Last updated: May 24, 2013 10:45 pm

News Corp adopts ‘poison pill’ share plan to protect divisions

News Corp has adopted a “poison pill” to prevent challenges to Rupert Murdoch’s control of his family media empire , as it splits into separate entertainment and publishing businesses.

The group named directors for the two new boards on Friday and announced that the division would happen on June 28. It also unveiled a plan to let existing shareholders – including the Murdoch family – buy new shares at a 50 per cent discount if anybody were to buy 15 per cent or more of either company’s class B voting shares.

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The plan, effective for a year, would allow the Murdochs to dilute anybody attempting to take control of either company in a period when, News Corp noted, there may be heavy trading in both stocks. That should reduce the risk of challenges such as that mounted by John Malone in 2004, when he began building a 16.3 per cent voting stake in News Corp. Mr Malone ultimately traded his shares for Mr Murdoch’s interest in DirecTV.

Separately, in a regulatory filing on the eve of a US holiday weekend, News Corp added that it would take an non-cash impairment charge of $1.2bn-$1.4bn against its publishing assets.

The decision reflects weak advertising trends, particularly in its Australian newspapers but also in some US businesses. Since Mr Murdoch’s $5.7bn acquisition of Dow Jones in 2007, it has announced writedowns and impairment charges of almost $7bn against its publishing business.

The poison pill will also prevent the Murdoch family from raising its 39.4 per cent stake in either company for a year, unless another investor breaches the 15 per cent threshold.

“The question is, with a dual-class structure, why do you need this,” said Charles Elson, director of the Weinberg Centre for Corporate Governance at the University of Delaware. “It’s belt and suspenders.”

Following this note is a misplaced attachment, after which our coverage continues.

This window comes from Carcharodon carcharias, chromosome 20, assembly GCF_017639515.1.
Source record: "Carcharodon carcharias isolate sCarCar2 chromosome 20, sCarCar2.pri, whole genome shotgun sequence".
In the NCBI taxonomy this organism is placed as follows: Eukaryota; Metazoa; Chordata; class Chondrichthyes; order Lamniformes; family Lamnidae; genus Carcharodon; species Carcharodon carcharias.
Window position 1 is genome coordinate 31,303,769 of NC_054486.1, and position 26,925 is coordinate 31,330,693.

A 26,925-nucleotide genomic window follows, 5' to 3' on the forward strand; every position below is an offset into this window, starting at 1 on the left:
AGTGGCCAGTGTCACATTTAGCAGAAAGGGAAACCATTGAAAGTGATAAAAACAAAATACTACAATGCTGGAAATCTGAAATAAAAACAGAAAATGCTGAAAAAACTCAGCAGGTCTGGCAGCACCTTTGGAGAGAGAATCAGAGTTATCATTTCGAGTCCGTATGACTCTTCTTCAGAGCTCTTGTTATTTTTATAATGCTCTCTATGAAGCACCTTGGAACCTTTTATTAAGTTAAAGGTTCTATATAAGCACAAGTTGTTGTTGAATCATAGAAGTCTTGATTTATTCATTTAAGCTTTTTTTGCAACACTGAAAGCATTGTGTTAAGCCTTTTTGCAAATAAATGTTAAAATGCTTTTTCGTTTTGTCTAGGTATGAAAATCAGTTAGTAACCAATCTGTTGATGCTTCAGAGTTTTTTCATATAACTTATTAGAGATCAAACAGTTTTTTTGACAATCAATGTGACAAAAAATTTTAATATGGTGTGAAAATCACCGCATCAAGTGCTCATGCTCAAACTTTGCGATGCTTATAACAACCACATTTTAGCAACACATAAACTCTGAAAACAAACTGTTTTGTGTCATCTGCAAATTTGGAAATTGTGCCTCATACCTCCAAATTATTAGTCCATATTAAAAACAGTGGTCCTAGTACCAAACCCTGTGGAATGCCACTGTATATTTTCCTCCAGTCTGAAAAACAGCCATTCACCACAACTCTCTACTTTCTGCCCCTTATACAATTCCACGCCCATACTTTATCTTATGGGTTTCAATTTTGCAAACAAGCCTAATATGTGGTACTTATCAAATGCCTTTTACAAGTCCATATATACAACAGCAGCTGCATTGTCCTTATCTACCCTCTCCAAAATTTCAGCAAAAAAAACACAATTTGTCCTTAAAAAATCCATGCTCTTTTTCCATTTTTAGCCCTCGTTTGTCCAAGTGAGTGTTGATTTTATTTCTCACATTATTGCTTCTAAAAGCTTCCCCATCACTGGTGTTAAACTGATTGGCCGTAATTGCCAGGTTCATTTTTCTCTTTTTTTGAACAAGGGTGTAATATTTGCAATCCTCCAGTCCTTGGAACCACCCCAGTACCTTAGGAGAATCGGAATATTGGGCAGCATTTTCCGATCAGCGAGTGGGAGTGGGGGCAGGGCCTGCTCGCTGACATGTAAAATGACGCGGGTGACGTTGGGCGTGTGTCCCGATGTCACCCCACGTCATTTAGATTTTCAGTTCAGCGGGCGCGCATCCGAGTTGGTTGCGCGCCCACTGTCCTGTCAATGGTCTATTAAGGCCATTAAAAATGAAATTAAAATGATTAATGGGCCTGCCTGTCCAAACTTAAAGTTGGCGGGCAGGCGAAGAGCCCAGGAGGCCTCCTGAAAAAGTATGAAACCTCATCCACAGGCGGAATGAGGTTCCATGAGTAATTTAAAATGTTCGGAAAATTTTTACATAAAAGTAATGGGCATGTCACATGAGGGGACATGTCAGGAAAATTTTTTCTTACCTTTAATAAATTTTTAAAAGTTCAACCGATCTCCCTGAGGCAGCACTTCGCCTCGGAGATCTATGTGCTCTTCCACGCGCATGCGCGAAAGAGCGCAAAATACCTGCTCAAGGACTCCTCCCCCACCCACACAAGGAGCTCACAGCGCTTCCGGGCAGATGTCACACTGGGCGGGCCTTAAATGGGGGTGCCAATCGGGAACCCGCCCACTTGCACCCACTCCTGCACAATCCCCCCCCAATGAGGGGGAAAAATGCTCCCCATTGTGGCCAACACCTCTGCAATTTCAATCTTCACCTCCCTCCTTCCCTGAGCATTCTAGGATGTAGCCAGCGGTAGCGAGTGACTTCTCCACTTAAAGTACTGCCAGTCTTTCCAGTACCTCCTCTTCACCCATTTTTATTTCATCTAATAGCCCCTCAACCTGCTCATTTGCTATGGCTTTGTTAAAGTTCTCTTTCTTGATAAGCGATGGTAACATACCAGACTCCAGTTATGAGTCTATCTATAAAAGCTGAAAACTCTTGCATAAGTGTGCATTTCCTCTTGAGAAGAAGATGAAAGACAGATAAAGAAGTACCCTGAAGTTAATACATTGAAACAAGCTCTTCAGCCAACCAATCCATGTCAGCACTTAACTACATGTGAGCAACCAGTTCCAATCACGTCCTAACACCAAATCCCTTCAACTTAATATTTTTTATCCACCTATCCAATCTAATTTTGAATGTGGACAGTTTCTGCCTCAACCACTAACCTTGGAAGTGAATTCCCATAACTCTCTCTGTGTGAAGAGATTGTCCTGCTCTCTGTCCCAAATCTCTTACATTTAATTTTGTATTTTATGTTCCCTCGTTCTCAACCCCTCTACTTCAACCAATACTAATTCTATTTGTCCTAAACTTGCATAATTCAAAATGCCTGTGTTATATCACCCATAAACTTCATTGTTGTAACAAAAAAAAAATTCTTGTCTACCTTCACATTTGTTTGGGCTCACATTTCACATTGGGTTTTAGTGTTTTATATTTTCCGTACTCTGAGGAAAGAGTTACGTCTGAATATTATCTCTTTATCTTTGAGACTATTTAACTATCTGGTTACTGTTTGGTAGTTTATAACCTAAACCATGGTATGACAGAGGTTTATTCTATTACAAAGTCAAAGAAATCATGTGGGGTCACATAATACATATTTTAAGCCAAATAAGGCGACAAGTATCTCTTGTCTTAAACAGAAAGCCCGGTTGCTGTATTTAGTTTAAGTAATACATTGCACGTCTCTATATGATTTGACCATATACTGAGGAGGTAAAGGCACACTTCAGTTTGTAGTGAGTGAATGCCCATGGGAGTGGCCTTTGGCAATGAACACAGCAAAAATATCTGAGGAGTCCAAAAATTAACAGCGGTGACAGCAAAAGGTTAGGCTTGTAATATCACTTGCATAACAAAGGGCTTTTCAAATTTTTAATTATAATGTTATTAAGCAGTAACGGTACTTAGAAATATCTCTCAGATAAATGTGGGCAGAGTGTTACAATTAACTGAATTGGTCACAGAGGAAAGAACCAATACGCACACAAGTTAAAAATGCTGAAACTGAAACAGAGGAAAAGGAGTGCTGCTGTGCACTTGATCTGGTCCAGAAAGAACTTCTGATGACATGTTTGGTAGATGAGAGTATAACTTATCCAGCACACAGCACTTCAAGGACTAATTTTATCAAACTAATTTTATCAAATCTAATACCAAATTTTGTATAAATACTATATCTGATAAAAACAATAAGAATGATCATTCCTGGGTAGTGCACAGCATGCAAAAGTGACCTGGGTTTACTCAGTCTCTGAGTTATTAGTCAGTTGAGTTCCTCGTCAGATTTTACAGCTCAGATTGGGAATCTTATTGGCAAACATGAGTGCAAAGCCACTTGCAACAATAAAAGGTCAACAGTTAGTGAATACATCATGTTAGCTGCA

“It’s one more tool to entrench management,” said Laura Campos, director of shareholder activities at the Nathan Cummings Foundation, which holds under 3,700 shares in News Corp and has campaigned for governance reform at its past annual meetings.

Mr Murdoch and his sons, Lachlan and James, will be the only News Corp directors to retain seats on both boards when the company spins off its newspaper, Australian television and online assets, dubbed “new” News Corp, while its television channels and film studio will be renamed 21st Century Fox.

Mr Murdoch’s daughter, Elisabeth, who has distanced herself from the group ever since “delaying” her planned nomination as a News Corp director in August 2011, will not sit on either board.

Lachlan and James Murdoch have been targeted by governance campaigners since phone hacking investigations shook the company two years ago, although the protest vote at last year’s annual meeting was much smaller than in 2011.

21st Century Fox will add three new directors: Delphine Arnault, deputy general manager of Christian Dior Couture and daughter of LVMH founder Bernard Arnault; Jac Nasser, chairman of Anglo-Australian miner BHP Billiton, former Ford Motor chief executive and recent BSkyB director; and Robert Silberman, executive chairman of Strayer Education and former assistant secretary of the US Army.

The new News Corp board will include John Elkann, the Fiat chairman and Agnelli family heir; Ana Paula Pessoa, a former chief financial officer of Globo in Brazil and partner at Brunswick Group, the London-based public relations firm; and Masroor Siddiqui, a former partner of The Children’s Investment Fund who last year co-founded Naya Management, an investment firm.

“It’s still pretty much his company, his board,” Mr Elson said.

Shareholders will receive one share of the new News Corp for every four News Corp shares as a stock dividend, the group said. Its board also approved a $500m share buyback programme for the new News Corp.

The split, announced last summer, has strongly lifted News Corp shares, which had already recovered from their plunge during the July 2011 phone-hacking crisis thanks to a $10bn share buyback.

“We continue to believe that the separation will unlock the true value of both companies and their distinct assets, enabling investors to benefit from the separate strategic opportunities resulting from more focused management of each division,” Mr Murdoch said in a statement.

Mr Murdoch will remain chairman and chief executive of 21st Century Fox, with Chase Carey as chief operating officer. He will be executive chairman at the new News Corp, with Robert Thomson as chief executive.

Existing News Corp directors joining the 21st Century Fox board include James Breyer, Dave DeVoe, Viet Dinh, Sir Rod Eddington and Alvaro Uribe. Those moving to the new News Corp include José María Aznar, Natalie Bancroft, Peter Barnes, Elaine Chao and Joel Klein.

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